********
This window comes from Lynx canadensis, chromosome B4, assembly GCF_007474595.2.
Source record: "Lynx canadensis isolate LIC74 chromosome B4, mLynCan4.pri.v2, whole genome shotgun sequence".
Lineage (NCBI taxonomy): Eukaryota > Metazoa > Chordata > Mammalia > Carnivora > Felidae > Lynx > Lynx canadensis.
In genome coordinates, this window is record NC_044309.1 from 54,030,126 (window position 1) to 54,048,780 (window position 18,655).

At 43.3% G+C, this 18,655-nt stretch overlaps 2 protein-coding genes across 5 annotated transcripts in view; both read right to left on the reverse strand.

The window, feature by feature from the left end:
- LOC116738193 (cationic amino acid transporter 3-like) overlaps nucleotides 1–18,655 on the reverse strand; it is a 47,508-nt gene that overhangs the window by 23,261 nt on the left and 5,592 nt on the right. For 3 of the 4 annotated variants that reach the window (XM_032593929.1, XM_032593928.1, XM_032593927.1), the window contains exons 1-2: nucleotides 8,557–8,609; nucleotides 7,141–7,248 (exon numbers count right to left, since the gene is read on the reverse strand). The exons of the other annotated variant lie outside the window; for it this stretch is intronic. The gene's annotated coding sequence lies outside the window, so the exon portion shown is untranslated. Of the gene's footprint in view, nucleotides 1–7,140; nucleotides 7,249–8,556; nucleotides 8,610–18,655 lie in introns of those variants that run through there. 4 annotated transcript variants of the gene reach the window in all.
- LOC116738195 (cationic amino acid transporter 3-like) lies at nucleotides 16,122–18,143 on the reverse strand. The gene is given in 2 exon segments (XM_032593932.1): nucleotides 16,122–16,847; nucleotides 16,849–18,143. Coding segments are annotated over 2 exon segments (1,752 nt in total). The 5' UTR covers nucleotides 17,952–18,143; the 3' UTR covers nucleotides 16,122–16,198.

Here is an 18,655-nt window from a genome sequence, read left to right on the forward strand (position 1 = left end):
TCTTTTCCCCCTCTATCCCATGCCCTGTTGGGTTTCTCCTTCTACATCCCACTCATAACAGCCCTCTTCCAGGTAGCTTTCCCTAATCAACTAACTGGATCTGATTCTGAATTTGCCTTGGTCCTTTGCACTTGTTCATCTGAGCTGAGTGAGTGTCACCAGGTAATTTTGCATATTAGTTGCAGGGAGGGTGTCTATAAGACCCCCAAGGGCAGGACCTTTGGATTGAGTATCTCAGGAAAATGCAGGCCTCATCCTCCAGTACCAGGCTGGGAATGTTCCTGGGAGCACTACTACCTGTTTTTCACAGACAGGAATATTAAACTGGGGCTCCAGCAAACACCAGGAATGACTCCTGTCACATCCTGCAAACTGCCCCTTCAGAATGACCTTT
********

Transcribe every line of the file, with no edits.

This window comes from Lynx canadensis, chromosome B4, assembly GCF_007474595.2.
Source record: "Lynx canadensis isolate LIC74 chromosome B4, mLynCan4.pri.v2, whole genome shotgun sequence".
Lineage (NCBI taxonomy): Eukaryota > Metazoa > Chordata > Mammalia > Carnivora > Felidae > Lynx > Lynx canadensis.
In genome coordinates, this window is record NC_044309.1 from 54,030,126 (window position 1) to 54,048,780 (window position 18,655).

At 43.3% G+C, this 18,655-nt stretch overlaps 2 protein-coding genes across 5 annotated transcripts in view; both read right to left on the reverse strand.

The window, feature by feature from the left end:
- LOC116738193 (cationic amino acid transporter 3-like) overlaps nucleotides 1–18,655 on the reverse strand; it is a 47,508-nt gene that overhangs the window by 23,261 nt on the left and 5,592 nt on the right. For 3 of the 4 annotated variants that reach the window (XM_032593929.1, XM_032593928.1, XM_032593927.1), the window contains exons 1-2: nucleotides 8,557–8,609; nucleotides 7,141–7,248 (exon numbers count right to left, since the gene is read on the reverse strand). The exons of the other annotated variant lie outside the window; for it this stretch is intronic. The gene's annotated coding sequence lies outside the window, so the exon portion shown is untranslated. Of the gene's footprint in view, nucleotides 1–7,140; nucleotides 7,249–8,556; nucleotides 8,610–18,655 lie in introns of those variants that run through there. 4 annotated transcript variants of the gene reach the window in all.
- LOC116738195 (cationic amino acid transporter 3-like) lies at nucleotides 16,122–18,143 on the reverse strand. The gene is given in 2 exon segments (XM_032593932.1): nucleotides 16,122–16,847; nucleotides 16,849–18,143. Coding segments are annotated over 2 exon segments (1,752 nt in total). The 5' UTR covers nucleotides 17,952–18,143; the 3' UTR covers nucleotides 16,122–16,198.

Here is an 18,655-nt window from a genome sequence, read left to right on the forward strand (position 1 = left end):
TCTTTTCCCCCTCTATCCCATGCCCTGTTGGGTTTCTCCTTCTACATCCCACTCATAACAGCCCTCTTCCAGGTAGCTTTCCCTAATCAACTAACTGGATCTGATTCTGAATTTGCCTTGGTCCTTTGCACTTGTTCATCTGAGCTGAGTGAGTGTCACCAGGTAATTTTGCATATTAGTTGCAGGGAGGGTGTCTATAAGACCCCCAAGGGCAGGACCTTTGGATTGAGTATCTCAGGAAAATGCAGGCCTCATCCTCCAGTACCAGGCTGGGAATGTTCCTGGGAGCACTACTACCTGTTTTTCACAGACAGGAATATTAAACTGGGGCTCCAGCAAACACCAGGAATGACTCCTGTCACATCCTGCAAACTGCCCCTTCAGAATGACCTTT